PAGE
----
Word about the futuristic treat spread internally and became all the rage among the company’s food-science geeks, who called it atomic candy. "I thought it was the most amazing thing I'd ever seen," says Rudolph. "If your kid had a birthday party, you'd say, 'Bill, make me a batch!'"
Executives at General Foods, however, were not as impressed. The company mostly sold cereal and other dry foods, so it had little interest investing in candy, let alone one so strange. "It was considered a freak lab curiosity," Rudolph says. "They'd say, 'That’s nice, but can’t you move onto something useful?'" Meanwhile, Mitchell -- who later invented Tang and Cool Whip -- quietly filed patent papers the same year to protect his secret formula.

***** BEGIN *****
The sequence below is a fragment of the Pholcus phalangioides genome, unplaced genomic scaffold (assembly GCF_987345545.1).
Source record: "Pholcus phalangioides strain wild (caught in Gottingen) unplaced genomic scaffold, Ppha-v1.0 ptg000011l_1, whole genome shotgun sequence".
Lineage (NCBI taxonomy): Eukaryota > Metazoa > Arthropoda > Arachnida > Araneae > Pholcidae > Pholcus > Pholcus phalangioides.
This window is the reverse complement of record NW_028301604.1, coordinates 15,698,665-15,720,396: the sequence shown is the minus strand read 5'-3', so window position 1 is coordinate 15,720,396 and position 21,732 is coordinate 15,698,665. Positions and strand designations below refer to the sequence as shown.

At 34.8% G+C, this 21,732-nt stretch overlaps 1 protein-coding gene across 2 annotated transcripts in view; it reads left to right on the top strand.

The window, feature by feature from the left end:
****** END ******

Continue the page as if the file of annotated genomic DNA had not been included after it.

The recipe gathered dust until the early '70s, when Herman Neff was hired as a new company vice president for General Foods. On a tour of technical center in Tarrytown, New York, Neff met Mitchell, who offered the VP a handful of the popping pebbles, which he kept around the office for fun, according to Rudolph. Neff’s eyes lit up. Kids would flip for this stuff, he said, and ordered it be mass produced. He launched a small promotional campaign to give it away with packs of chips in 1974.